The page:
I think that the Government should ask quite firmly that, for the next tranche of money, which we hear will come in 2015, there should be proper open access. It is not beyond the wit of man. Clearly, there is no great financial advantage to the incumbents to roll out proper open access, but that is what is needed. If it is what is required, that is what will happen. It must be future proofed. We know that the technology changes dramatically fast. We know that some of the existing solutions, including the cabinet, will not stand the test of time for very long, but the fibre-optic cable will. Ultimately, it will be able to handle this vast amount of information. Therefore, we must make sure that as we improve the broadband infrastructure, we have the ability to upgrade and upgrade. That is why I say that, frankly, the cabinets are not very easily upgraded. You have to go back to the exchanges and think again. That is why we should look on them only as a temporary expedient.
When public money is distributed to extend the commercial network, as is happening at the moment, the Government should insist on the long-term solution. We took evidence from a particularly impressive consultant, Mr Lorne Mitchell, who is setting up a community scheme in Goudhurst, Kent. I think he was the first to put it to me how important it was for local groups to be able to access the middle mile and to get the backhaul back into the infrastructure. He said that the key to the problem is the openness of the middle mile, which is the connection back to the internet. If this can be designed in a way that gives each community a chance to get to one of these community hubs, it would be a massive leap forward. That is precisely what the committee report has tried to promote. I think it makes a lot of sense. However, the government response simply quoted a report which said that it was unrealistically expensive to have hubs in every community, and so it would be if you were to launch it all overnight. However, ultimately, it would be no more expensive than the cabinets. It is the same technology but it is a question of making sure that when you roll out the hubs, you do what you are not doing at the moment with the cabinets, and that is making them available to all. To say that they will cost far in excess of the funds available to the Government at present, as the government response does, simply misses the point. If the Government can fund any hubs such as cabinets or exchanges, they should be accessible to the community and to other providers. This simply requires a change in specification, not a change in the scale of funding.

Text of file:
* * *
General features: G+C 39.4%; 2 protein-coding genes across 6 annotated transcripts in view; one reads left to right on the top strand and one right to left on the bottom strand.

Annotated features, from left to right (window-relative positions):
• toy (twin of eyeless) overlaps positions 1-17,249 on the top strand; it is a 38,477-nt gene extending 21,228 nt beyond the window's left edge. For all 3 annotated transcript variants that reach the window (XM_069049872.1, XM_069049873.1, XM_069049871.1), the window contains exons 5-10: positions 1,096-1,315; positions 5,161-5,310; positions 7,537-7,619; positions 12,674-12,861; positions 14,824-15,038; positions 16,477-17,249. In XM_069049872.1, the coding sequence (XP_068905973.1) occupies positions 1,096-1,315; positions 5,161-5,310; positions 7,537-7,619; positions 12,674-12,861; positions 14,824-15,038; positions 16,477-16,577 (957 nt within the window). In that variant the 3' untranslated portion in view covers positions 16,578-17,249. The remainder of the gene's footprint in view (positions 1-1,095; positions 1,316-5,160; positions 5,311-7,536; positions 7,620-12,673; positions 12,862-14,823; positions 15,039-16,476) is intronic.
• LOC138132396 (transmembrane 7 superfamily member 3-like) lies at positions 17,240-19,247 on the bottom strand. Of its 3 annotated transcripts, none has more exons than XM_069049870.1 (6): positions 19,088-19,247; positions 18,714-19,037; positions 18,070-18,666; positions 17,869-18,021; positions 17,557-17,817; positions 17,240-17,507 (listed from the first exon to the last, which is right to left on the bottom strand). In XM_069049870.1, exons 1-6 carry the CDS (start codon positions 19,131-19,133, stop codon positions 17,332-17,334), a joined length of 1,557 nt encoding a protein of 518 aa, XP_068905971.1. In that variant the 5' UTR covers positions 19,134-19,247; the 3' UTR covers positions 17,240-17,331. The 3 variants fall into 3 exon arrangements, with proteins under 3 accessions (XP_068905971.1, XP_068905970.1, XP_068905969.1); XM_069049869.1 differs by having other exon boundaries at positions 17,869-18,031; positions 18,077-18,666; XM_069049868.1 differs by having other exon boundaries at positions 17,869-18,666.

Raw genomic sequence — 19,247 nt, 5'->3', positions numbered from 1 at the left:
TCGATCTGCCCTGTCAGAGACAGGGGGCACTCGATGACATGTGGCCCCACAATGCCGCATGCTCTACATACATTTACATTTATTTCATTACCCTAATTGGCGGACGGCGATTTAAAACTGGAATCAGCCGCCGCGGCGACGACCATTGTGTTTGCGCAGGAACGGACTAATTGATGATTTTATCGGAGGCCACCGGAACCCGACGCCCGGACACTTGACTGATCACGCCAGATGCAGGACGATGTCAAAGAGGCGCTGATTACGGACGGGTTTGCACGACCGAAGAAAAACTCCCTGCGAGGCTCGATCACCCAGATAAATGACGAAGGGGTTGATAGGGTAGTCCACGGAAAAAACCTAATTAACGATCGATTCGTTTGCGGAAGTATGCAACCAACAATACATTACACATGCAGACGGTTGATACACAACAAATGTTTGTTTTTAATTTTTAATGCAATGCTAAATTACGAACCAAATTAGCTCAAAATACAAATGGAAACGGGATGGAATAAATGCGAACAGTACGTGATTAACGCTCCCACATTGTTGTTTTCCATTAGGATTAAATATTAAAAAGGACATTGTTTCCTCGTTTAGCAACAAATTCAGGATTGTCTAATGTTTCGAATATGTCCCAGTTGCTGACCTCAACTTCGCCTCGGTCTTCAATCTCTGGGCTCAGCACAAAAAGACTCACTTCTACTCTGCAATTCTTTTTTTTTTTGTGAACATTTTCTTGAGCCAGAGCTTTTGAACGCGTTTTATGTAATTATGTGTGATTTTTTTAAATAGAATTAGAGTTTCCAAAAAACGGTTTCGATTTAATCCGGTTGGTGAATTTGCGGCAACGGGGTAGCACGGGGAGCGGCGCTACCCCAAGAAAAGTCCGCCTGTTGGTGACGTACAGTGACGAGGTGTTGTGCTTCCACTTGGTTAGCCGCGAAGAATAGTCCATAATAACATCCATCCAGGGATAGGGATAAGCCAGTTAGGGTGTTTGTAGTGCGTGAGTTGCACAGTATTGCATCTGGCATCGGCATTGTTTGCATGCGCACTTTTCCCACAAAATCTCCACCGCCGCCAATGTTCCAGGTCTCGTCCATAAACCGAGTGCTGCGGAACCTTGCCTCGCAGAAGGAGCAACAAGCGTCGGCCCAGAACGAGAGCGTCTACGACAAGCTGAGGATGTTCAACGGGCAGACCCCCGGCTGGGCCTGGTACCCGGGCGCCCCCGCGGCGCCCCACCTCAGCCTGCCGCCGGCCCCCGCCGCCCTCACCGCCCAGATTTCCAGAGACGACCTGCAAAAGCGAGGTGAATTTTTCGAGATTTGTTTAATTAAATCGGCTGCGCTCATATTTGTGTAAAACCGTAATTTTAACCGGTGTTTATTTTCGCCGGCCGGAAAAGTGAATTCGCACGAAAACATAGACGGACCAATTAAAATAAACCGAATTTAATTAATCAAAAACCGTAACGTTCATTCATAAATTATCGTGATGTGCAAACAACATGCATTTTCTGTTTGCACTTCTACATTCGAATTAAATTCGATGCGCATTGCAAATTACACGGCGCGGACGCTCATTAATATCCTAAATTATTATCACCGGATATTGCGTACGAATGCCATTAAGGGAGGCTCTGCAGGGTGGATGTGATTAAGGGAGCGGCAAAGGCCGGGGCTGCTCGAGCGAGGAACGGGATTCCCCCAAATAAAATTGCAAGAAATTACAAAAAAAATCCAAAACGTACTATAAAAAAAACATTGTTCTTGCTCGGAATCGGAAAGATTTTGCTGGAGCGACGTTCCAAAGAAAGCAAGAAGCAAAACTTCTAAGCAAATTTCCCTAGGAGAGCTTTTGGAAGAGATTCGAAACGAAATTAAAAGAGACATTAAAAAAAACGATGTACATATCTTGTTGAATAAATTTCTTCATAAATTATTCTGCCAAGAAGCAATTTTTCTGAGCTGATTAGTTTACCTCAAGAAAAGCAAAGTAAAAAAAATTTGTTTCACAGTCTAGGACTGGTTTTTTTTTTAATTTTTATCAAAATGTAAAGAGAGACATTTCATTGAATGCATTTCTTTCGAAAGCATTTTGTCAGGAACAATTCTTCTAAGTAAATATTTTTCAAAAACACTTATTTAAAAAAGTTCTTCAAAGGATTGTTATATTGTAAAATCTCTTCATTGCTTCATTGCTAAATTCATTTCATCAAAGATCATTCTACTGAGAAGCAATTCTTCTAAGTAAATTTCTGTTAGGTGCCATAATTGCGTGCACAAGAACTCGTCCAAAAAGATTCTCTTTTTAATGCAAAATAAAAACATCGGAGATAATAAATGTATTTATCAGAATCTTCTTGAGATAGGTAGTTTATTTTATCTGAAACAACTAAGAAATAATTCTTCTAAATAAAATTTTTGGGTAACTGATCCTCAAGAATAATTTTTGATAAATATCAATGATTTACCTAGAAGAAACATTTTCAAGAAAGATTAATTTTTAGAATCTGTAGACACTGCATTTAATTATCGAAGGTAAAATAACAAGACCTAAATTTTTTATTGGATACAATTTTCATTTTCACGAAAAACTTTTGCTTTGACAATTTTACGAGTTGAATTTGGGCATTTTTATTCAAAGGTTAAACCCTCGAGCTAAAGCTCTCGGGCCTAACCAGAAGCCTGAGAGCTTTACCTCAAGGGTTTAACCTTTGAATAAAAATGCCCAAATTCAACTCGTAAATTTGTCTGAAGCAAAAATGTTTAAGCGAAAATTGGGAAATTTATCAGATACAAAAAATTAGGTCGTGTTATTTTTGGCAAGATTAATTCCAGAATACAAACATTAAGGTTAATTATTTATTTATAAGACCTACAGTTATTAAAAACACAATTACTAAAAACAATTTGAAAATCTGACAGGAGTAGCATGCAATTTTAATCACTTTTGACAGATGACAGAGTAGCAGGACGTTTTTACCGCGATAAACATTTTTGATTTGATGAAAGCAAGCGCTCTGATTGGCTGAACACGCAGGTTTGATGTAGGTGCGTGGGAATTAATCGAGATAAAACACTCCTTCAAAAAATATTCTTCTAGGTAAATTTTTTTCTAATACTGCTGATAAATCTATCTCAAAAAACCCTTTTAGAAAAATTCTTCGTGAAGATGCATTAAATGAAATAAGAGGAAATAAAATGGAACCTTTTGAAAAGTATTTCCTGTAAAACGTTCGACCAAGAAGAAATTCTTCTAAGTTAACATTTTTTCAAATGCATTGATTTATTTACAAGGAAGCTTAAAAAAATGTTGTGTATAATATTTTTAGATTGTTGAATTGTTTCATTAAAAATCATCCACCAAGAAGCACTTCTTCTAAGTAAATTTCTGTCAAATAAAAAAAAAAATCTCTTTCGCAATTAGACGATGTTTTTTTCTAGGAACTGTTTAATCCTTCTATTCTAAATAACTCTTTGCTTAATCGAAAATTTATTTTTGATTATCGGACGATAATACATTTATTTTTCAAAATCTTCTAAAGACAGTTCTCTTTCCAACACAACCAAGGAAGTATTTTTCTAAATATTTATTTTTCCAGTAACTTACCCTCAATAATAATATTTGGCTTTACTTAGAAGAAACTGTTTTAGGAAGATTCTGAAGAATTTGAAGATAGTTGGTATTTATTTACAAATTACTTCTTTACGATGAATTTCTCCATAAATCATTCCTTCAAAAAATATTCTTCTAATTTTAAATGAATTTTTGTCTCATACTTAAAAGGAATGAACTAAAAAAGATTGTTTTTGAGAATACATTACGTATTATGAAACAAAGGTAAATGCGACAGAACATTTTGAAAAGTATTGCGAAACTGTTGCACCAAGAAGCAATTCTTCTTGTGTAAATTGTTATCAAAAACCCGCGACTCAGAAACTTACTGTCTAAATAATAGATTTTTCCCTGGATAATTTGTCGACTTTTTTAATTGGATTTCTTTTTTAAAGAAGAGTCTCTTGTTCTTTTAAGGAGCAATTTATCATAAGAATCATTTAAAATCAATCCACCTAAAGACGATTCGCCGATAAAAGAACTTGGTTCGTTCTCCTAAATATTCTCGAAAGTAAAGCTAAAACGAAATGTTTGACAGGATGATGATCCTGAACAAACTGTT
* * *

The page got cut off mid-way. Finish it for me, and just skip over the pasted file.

I hope the Minister will recognise that, however impressive BT’s record of rolling out broadband is—it has, indeed, been most impressive—the interests of the BT shareholder and of wider society, particularly the 10% in rural communities who will remain without adequate connectivity in 2017 if present policies are continued, are not always the same.
There is a much better and fairer way to make the UK’s telecoms infrastructure truly open and competitive – and also give much better value-for-money to the government’s interventions. The Lords highlighted the way – but the vested interests put a cloud over the path. Many assume because BT Openreach is called “open”, then it is open. It is not. Never has been. Never will be. Clever marketing.
In spite of many other schemes being “rolled-up” by the BDUK closed scheme where only BT can win, we are letting the Government and the English Counties inject the biggest single donation to BT’s balance sheet in a lifetime. Definitely not the best way to invest government money. Definitely not an open debate in the House of Commons on how to do it differently. Only in the House of Lords.
I am really pleased to say that we were told this week that the Goudhurst Broadband scheme that I presented to the Communications Committee is still going strong – with great support from Kent County Council and our Local Parish Council. You can find more at one of my other blogs: http://www.goudhurst.net I also blog about the final 10% (last point above) at http://www.finalninth.com – so for those who wondered what I do outside writing Thursday Thoughts – then this is some of it!